The sun filters through the cheap blinds of my apartment. My roommate is off to work, and I am left alone to start my day.
A flash, a memory? Passes before my eyes and all I see is the barrel of a gun. I shake my head to remove the thought. It remains. A tear falls from my eye; an overwhelming sadness encompasses my person. My abdomen twists as I run to the bathroom to expel only the bile left in my stomach.
There’s a bite in my throat, it feels like frost enveloping each particle of my saliva. I can’t shake it; I feel it rise from my stomach pushing its vicious sting into my mouth. I swallow it down, yet nothing I do hinders the burn.
Lassitude adheres to my heavy heart; I starve to sleep it off, to pretend my fairytale dreams are my reality.
But as my eyes clear of sleep, I feel it all. I relive every second.
I swallow my emotions like I haven’t had water in days. I place a fake smile on my face. Feigning happiness, though a constant itch of anguish reveals another story. My emotions spin out of control.
Sadness and depleting melancholy are like an ache barely scratching the surface. I can’t tell if it’s real. Eventually, it deviates from a dull pang to an echo inside my bones. My muscles ache and my head throbs.
My surrounding world feels muted, cloudy. I try to manage the day-to-day tasks only one morning before I did with ease.
Everything was different only a nine hours ago.
Waking from a full night of sleep, I find myself sluggish, unwilling to face the world. I can’t find energy, or the will to leave my bed. Opening the door to my bedroom terrorizes my psyche, for fear of what is on the other side.
I desire to be alone but want nothing more than to be held in the arms of someone safe. Confused, angry and oblivious, I do as I am supposed to and try to prepare for my day.
I’m alive, what is wrong with me?
Not even the hot steam from the shower is flushing away the strange shadow of sadness I am having such trouble emerging from. I stand there weightless, lost. The rush of cold water is now stinging my skin as I realize I have spent over an hour sitting on the shower floor. Time passes without any time passing at all.
There are no tears, no feelings, only a paralysis of emotion.
I can’t find my way, the sun pulses on my skin, yet everything seems dark.
Food has no taste, though I force myself to eat. The pop from the toaster has every hair on my body at attention. I am numb, yet somehow in a constant state of fear, my mind quiet, yet aware.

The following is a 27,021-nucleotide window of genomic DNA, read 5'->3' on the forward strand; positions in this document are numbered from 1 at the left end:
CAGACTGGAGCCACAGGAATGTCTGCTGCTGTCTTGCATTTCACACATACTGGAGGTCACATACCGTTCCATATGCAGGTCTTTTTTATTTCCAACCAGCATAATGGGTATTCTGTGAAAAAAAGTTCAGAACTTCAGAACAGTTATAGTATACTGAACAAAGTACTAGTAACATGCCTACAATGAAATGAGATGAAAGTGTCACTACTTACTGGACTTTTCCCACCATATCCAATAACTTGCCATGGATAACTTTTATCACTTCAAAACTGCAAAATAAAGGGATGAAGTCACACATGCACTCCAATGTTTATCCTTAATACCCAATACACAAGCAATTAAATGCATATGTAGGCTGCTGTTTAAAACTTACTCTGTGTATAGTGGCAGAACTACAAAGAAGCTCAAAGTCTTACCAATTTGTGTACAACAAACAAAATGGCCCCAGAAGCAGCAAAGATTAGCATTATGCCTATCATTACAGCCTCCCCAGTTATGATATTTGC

My body reacts as only it knows how. A neon yellow fluid emerges from my liver as I urinate. The officer said this would happen; it is adrenaline leaving my body.
All of this, and it’s not even ten a.m…
Every day for weeks, this is how I spent my mornings. Dictated by what I could only describe as fear.
Post-traumatic Stress Disorder is what Victim’s Services called it. A label for a moment in history, my history. A description used to embody a cold steel gun pressed up against my face. A summary to describe what my body would go through after seeing my life flash before my eyes. After thinking, I would die.
After believing, I would die.
I spent weeks to come revisiting the moment he pulled his gun from his jacket and put it on my face. Flashbacks of the man with a beard screaming “Get in the corner, or I’ll shoot you.” I watched a movie play out before my eyes. Visualizing the gun pointed at my co-worker eventually pushing him to the ground. I didn’t just play out the scenario; I relived it.
Every. Single. Minute. For many weeks. Maybe months, it’s hard to count time when it feels no time is passing at all.
For almost a year, every time I stepped back into my place of work, images of the man and his gun shot before my eyes. And every time, any man pulled his wallet from his jacket, I lost my breath and saw a shotgun.
I am here ( and thankfully ) to tell you how it felt having an erratic man wave a gun in my face, what it felt like to have PTSD because of it.
On the heels of history, the largest mass shooting ever to take place on American soil, I felt it necessary to relive my story. Not only for the ones who may not understand what it’s like to look down the wrong side of a barrel of a gun but for the ones fighting to hold them so desperately in their hands.
I can’t imagine the terror of a mass shooting, and hopefully I never have to. Because just one man, who didn’t shoot my co-worker or me that night, caused me enough pain.
I am not here to wage a war against the right to bear arms. This is simply my story.
The other side of a gun.
I have written about this before, to read please click here: http://www.bluntmoms.com/time-gun-held-face/